As a last resort, I sent out an email update detailing the situation. I hoped one or two people might join in the fight and help us raise the $300 we needed to help these families. I was amazed by the response. One after another, emails came in. "We want to help." "Jamie, we will help." "We want to help." Individuals, couples, families, churches, girl even put out a bulletin to her friends on My Space! (Thanks Annie!)

As a result, we have been able to expand our help in this situation. Team member Anna Currie and I had to hold back tears as Joanna, a mom of three, almost broke down when she saw us walk into her house with every thing her two boys would need to go to school the next day. She had probably given up hope. She couldn't stop thanking us and thanking God.

The week kept rolling. We had another installment of Soccer Night where a really healthy group of guys from a local church gather and invite all of the young guys from the precario to come and play soccer for two hours in an indoor arena. I will have to post about this seperately another day, however, it is so dramatic to watch these young guys from the precario sense that they belong with this healthy group of amazing kids. The mentoring dynamics that are happening in this situation are worth writing a book about.

Finally, the local church we have been helping in their response to young people held a youth camp and we helped staff it. We have been inviting two young people from the precario named Raquel and her cousin, Diana, to the youth group meetings lately. Raquel is the only person we have ever met in the precario who is graduated from high school and headed to the university. Our hope has been to surround her by some of the young women in the church youth group who go to the same university to help build a peer group around her to help support her and her family as they head into this new frontier of higher learning!

Their family is surprising considering their surroundings. They run a alterations business next door to their house. The father is a great father and the mom stays at home with the kids.

We are careful to focus on helping equip people within their situation for the most part. Taking a poor young person into middle class houses can sometimes hurt them more than help them. They can get awed by pretty furniture and big portions of food and feel hopeless in the situation. There is another way to do it where they are instilled with hope by the experience. We have hoped that this would happen with Raquel and Diana. With this in mind, we invited the two to the camp.

The two girls looked uncomfortable at times. They certainly had to face significant fears. Yet as we all drove back across the city to take them home last night in a bus filled with 60 Costa Rican youth, I could not help but be content.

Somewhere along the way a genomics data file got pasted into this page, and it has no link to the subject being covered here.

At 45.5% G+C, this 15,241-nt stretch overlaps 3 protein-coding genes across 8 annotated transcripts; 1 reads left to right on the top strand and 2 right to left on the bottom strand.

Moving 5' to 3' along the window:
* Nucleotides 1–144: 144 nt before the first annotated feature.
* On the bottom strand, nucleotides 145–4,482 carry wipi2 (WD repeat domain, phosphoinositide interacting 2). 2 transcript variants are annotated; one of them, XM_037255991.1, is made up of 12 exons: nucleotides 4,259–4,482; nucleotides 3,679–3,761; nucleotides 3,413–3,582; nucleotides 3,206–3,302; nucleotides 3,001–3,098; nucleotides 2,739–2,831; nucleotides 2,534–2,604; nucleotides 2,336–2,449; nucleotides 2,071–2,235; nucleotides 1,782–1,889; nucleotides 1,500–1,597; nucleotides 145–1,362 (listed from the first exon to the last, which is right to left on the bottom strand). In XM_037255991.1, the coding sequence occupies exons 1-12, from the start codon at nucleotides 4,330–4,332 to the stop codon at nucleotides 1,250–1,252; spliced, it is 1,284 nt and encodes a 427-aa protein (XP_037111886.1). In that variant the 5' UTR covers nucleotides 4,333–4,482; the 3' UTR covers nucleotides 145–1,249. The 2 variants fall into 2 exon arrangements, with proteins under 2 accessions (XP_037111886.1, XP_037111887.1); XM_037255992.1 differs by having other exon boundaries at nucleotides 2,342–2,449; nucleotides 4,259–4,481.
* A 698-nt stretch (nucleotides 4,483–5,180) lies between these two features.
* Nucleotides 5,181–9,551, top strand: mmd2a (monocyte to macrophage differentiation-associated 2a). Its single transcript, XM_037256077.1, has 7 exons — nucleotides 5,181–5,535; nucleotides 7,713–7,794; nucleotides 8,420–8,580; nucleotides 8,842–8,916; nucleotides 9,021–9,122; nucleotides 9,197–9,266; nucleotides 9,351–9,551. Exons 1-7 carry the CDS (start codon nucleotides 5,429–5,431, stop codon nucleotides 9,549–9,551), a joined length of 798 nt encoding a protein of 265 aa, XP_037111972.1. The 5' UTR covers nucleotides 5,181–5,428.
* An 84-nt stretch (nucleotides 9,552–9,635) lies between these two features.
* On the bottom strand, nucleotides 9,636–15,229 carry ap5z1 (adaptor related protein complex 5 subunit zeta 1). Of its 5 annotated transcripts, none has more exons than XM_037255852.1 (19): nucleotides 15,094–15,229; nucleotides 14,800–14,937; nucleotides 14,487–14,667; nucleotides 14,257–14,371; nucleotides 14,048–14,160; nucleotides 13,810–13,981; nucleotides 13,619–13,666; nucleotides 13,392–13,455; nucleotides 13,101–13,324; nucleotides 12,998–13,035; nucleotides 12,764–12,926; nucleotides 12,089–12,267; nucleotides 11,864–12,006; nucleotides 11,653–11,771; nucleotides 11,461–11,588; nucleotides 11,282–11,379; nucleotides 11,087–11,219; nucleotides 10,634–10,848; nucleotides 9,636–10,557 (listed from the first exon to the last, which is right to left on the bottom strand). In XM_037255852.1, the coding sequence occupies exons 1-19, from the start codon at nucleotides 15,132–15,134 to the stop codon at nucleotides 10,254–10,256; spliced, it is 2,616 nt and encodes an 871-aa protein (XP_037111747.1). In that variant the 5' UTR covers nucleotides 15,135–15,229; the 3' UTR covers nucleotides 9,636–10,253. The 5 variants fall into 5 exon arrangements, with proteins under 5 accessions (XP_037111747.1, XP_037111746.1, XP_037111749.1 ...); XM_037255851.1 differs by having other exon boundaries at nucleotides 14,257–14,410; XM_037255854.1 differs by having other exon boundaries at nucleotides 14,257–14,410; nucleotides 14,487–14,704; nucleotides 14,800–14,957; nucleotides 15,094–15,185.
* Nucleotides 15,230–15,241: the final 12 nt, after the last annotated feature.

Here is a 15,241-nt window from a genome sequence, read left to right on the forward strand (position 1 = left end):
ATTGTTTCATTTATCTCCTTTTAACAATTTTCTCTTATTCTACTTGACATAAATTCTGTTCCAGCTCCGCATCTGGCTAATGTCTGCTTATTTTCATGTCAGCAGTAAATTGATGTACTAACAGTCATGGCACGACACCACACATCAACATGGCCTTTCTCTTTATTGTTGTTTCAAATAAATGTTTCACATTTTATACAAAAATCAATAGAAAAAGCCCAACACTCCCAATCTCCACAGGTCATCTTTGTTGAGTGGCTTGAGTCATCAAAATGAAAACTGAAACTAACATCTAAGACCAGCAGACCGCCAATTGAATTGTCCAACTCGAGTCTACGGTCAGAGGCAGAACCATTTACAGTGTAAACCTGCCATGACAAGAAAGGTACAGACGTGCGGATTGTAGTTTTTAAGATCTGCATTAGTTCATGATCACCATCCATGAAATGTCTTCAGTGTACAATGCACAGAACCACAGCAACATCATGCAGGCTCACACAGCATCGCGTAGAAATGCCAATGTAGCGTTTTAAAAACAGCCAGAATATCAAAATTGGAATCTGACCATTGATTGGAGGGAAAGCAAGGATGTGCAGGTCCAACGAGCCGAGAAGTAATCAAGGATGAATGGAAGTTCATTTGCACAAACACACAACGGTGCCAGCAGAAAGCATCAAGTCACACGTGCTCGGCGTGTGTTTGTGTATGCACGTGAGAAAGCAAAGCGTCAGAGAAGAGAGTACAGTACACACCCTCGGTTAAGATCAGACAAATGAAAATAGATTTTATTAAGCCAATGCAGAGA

It seems to be working for these girls...they are gaining strength in believing that they can make it our of the precario. They are gaining interest in their studies and building friendships that they are using to help give them a map of what they will need to have and be in order to live the lives they could not have even dreamt of before.

Friday, February 02, 2007

Who made a difference in your life?

Much of the work of Boy With a Ball is focused on relationships. I honestly believe that the world is in the state it is in because of negative relationships and the painful consequences that come out of them...broken families, abandoned children, abusive parents, hopeless communities, violence, manipulation, fear. The only way to fix the result of negative relationships is through positive relationships.

We focus on four main tools in this fight to put young people in the "garden" of positive relationships: aggressive outreach (we hit the streets in teams to go to where young people are, meet them and become their friends), one-to-one mentoring relationships, small group communities (the young people we reach and mentor are set into communities of caring adults and other young leaders where they can grow while being surrounded by others growing in the same situation) and then finally educational resources (we use the mentoring relationships and small group communities as a platform to offer training/counseling/coaching in the areas that young people need.)

My life was changed at 16 years old when I met a pastor named Jim Newsom in the midst of a tumultuous time. He pulled me into an amazing community of people who were growing and learning as I wanted to and the garden of these relationships equipped me to change dramatically in just a few years. Issues like character, spiritual development, relationships, finances, my future and much more were touched on and transformed.

If you have the time and don't mind sharing a bit of your story, who was the person/people that impacted your life?